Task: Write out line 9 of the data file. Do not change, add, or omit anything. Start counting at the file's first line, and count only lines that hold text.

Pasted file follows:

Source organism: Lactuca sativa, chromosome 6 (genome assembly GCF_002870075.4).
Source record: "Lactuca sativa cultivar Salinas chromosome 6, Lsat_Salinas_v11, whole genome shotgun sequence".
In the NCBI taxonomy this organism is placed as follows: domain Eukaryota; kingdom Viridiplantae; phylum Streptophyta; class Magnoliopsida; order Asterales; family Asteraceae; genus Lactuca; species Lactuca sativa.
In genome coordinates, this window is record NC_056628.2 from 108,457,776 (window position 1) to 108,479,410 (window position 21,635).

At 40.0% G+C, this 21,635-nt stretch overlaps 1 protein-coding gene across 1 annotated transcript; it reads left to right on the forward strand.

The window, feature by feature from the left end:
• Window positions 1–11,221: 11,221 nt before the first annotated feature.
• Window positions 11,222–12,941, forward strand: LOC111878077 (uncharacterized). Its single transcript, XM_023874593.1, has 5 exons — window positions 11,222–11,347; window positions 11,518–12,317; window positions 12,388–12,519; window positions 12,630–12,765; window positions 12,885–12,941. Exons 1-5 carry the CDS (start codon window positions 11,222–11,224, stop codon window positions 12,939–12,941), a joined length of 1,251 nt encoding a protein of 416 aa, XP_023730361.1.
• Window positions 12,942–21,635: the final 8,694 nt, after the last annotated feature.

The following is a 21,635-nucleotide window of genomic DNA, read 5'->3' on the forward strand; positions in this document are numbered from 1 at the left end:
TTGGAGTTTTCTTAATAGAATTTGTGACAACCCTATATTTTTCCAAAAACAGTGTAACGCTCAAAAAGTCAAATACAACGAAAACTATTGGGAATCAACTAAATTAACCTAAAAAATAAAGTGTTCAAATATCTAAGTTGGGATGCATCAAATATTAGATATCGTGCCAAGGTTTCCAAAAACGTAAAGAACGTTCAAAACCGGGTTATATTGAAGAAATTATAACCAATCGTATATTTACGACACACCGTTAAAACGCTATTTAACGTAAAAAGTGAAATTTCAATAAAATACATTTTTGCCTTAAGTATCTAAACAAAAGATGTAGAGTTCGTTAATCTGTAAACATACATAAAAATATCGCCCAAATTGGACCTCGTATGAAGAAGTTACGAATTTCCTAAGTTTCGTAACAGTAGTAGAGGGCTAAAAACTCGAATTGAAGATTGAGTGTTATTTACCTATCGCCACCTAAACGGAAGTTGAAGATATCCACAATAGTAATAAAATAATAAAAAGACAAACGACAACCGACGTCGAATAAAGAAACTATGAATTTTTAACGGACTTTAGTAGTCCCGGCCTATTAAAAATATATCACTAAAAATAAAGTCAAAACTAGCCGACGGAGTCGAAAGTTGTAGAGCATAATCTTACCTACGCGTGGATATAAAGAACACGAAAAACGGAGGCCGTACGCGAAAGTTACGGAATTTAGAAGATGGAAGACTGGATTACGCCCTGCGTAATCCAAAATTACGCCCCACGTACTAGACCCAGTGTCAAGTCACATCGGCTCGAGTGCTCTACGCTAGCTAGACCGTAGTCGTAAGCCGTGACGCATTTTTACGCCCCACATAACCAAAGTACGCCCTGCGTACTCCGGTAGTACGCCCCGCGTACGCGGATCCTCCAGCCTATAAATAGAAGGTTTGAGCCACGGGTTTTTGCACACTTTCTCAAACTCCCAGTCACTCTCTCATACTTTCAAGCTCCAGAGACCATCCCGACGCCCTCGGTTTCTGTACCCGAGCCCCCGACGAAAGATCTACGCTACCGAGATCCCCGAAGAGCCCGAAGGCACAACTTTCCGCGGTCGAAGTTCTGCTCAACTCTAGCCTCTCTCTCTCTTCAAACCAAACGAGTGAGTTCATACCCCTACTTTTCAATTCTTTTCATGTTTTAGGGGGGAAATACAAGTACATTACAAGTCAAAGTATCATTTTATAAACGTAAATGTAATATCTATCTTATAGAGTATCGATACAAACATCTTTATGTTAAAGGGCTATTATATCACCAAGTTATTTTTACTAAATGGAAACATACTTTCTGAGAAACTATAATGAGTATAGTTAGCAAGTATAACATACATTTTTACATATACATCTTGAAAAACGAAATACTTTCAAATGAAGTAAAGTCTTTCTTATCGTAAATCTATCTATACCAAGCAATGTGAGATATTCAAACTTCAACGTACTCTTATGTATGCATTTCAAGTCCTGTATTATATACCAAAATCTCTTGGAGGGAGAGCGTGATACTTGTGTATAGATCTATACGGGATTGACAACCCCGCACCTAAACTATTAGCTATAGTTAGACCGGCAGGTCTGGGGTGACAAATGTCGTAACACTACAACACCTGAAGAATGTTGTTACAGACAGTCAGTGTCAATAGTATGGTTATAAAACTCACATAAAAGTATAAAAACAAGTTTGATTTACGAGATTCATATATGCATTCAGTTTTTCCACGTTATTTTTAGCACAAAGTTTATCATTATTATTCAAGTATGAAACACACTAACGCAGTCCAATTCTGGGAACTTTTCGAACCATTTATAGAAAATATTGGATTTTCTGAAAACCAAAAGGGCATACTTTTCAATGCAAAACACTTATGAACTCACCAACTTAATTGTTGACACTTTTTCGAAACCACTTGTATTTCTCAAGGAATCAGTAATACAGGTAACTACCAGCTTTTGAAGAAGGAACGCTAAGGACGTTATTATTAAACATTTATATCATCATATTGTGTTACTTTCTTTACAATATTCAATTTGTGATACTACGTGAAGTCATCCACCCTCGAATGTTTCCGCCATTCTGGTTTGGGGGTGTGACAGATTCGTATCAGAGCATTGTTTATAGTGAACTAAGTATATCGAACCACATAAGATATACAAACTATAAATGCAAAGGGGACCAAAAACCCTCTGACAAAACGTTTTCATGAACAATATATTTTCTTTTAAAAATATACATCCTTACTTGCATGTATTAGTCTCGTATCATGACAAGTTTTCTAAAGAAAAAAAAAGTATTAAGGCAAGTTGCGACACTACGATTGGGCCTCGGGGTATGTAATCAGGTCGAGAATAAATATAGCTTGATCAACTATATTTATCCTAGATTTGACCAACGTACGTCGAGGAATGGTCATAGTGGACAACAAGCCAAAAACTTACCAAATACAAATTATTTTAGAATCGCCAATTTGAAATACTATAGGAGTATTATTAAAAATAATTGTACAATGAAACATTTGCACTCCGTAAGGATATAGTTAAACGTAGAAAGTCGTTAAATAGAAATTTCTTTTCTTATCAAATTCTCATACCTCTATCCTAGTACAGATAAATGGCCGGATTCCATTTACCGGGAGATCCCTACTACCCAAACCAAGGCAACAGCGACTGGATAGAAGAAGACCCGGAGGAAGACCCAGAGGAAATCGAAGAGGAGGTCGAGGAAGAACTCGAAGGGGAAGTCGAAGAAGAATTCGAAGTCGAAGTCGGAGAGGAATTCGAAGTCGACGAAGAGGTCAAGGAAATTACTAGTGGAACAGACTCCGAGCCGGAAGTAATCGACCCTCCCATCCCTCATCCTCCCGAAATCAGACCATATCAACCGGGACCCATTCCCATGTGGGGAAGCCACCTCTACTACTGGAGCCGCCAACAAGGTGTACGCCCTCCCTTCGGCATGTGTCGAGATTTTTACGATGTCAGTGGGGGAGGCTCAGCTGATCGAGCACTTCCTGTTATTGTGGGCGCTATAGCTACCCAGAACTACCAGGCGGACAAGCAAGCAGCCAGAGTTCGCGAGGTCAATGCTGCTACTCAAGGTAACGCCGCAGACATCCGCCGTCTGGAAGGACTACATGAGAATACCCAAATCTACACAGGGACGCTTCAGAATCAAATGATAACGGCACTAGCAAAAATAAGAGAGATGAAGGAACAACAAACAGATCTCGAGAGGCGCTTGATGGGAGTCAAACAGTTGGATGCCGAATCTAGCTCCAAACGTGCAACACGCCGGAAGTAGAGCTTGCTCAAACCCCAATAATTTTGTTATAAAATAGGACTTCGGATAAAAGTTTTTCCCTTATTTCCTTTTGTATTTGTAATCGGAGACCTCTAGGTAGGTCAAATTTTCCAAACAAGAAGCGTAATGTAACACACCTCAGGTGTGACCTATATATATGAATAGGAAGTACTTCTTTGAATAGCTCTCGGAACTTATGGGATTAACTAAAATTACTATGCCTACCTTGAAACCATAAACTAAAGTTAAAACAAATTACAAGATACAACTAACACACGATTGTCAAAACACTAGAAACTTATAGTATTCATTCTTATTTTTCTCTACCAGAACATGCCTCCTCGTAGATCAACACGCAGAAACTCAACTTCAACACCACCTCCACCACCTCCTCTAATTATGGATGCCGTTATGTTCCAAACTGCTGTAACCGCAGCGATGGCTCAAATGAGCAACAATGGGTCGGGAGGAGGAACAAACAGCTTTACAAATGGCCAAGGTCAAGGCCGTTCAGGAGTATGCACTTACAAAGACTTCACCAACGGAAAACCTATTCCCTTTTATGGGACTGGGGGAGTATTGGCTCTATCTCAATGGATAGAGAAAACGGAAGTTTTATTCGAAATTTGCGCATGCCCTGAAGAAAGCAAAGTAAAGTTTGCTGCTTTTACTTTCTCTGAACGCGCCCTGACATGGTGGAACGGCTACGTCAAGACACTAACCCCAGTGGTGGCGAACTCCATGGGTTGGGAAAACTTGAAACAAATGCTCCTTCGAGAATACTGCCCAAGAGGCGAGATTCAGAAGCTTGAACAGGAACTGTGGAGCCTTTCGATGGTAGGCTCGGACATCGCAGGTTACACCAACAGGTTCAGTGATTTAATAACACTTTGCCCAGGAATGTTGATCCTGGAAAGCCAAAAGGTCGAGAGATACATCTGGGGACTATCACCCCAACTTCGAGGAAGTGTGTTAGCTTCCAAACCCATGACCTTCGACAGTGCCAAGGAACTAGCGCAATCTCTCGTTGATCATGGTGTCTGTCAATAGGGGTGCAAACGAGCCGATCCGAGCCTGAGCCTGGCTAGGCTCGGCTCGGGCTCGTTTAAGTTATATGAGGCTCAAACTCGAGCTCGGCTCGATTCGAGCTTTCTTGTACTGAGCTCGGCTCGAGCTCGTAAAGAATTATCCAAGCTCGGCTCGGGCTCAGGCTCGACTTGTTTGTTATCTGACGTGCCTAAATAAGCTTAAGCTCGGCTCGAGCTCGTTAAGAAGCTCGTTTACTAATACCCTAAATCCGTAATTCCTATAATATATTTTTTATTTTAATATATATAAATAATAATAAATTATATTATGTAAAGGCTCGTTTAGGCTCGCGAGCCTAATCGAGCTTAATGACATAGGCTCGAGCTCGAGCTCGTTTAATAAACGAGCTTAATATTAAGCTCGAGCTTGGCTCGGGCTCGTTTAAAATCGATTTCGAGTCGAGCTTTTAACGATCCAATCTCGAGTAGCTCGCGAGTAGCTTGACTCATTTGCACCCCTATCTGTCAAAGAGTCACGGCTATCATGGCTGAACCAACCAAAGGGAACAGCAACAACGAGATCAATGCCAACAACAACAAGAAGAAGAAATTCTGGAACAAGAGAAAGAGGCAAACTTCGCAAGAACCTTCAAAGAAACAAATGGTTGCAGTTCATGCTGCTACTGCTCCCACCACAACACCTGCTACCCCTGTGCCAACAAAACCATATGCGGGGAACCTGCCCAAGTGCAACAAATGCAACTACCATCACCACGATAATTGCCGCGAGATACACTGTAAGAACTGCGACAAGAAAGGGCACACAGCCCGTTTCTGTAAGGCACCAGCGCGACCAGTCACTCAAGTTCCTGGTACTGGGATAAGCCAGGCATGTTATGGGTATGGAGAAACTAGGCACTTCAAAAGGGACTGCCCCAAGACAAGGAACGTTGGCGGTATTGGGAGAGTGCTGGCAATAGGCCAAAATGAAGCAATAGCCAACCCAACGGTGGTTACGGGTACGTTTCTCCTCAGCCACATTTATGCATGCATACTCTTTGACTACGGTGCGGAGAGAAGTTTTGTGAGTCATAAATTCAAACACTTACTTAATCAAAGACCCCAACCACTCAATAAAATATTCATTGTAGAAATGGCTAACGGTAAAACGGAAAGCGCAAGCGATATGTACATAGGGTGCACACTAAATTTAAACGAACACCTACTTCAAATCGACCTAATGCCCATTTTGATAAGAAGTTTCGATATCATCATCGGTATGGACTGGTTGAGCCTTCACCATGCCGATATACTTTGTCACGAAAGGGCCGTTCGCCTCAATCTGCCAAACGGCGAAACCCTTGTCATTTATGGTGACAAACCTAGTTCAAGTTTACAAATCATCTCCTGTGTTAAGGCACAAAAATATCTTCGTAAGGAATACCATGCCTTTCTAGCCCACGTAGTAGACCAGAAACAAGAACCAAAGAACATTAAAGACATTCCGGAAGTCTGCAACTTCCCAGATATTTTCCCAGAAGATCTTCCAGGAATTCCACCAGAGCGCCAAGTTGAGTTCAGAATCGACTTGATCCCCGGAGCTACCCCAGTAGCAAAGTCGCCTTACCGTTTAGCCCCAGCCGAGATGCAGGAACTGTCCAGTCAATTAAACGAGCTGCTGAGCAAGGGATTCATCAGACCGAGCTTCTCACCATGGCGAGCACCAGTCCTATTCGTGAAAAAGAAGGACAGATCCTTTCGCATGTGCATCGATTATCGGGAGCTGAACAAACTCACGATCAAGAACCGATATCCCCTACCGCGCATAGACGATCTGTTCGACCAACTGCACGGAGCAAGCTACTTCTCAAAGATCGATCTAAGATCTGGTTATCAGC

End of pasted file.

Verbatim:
• Window positions 12,942–21,635: the final 8,694 nt, after the last annotated feature.